Tuesday, September 7, 2010

Importance of Portraits II: The Renaissance

Throughout the history of art, there have been artists, who, although they did not have a long career, established themselves as a master of a genre. That is true of early Italian Renaissance master sculptor Desiderio da Settignano. Just look at this work and see why he is considered by many scholars to have been the greatest sculptor of children in the history of art. Personally, as an art historian, I am hard-pressed to name another sculptor who managed to capture the fragile, beautiful nuances of a child’s physiognomy as Desiderio did. The only artist of whom I can think who approaches Desiderio’s sense of empathy in his depiction of children, is contemporary sculptor John Ahearn.

The Italian Renaissance evolved over a period of a hundred years between the 14th and 15th centuries. Key factors were: 1. the decline of the power of the Church in Europe and rise of strong nation states, such as the city-states in Italy; 2. the rise in education and affluence of the middle class; 3. the increased interest and emphasis on ancient philosophers, particularly Plato, who had admonished humankind to “know yourself” in order to understand the divine; and 4. the development of printing in the mid-15th century that spread new learning throughout Europe. The prosperity and intellectual climate in 15th century Florence created an artistic flowering unparalleled in Western Europe at the time. It is often viewed as the birthplace of the Renaissance.

Although many of you may think painting was the preeminent art form of the Italian Renaissance, sculpture actually led the way in the persons of such pioneers as Lorenzo Ghiberti, Donatello, and Bernardo Rossellino. These masters established the Renaissance “requirements” of classical realism: balance, harmony, and a sense of dignity and calm. The stylistic parameters that they established resounded through the fifteenth century. They strongly inspired painters to copy the monumentality and three-dimensionality of sculpture, which were ultimately based on antique Greek and Roman models.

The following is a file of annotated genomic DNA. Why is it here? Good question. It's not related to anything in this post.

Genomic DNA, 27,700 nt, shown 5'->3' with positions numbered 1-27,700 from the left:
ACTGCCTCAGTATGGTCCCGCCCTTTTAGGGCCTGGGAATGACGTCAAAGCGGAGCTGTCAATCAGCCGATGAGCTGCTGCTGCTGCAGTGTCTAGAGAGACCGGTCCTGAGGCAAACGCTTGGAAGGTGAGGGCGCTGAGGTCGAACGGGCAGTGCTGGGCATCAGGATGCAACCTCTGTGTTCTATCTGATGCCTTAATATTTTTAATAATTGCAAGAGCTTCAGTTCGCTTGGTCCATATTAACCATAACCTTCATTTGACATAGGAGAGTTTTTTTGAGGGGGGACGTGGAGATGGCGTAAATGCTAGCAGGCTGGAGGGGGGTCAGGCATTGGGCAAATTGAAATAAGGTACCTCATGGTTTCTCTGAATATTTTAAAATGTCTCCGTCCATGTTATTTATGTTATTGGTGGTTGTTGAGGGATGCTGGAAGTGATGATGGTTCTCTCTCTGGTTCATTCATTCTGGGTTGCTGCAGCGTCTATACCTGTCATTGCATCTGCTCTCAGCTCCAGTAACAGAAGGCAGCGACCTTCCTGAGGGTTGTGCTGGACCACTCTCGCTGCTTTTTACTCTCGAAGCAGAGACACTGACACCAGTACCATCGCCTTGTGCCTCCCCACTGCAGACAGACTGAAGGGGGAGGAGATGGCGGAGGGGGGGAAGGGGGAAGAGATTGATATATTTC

Desiderio was from the stonecutter’s town of Settignano, a town where even Michelangelo learned about the properties of Italian marbles. There is a contrast in surfaces between the two sculptors’ work, however. While Michelangelo expertly carved the surface of marble into hard, well defined planes, Desiderio’s contours were more softened and less defined than Michelangelo’s. His works seem to imitate the emphasis of reflected light off of the resilient young flesh. Although Desiderio’s career was short, he excelled in capturing the essence of soft flesh and gently reflective surfaces, particularly in figures of women and children. While the uncarved pupils of the eyes convey a timeless, classical element, the asymmetrical position of the shoulders shows an energy and sense of movement.

Correlations to Davis programs: Explorations in Art Grade 1: 7-8; Explorations in Art Grade 2: 7-8, Explorations in Art Grade 3: 1-2; Explorations in Art Grade 4: 7; Explorations in Art Grade 5: 1-2; A Personal Journey: 3.2, 6.1; A Global Pursuit 4.1; The Visual Experience 4.3, 6.3, 10.2, 10.13, 15.8; Discovering Art History: 9.1

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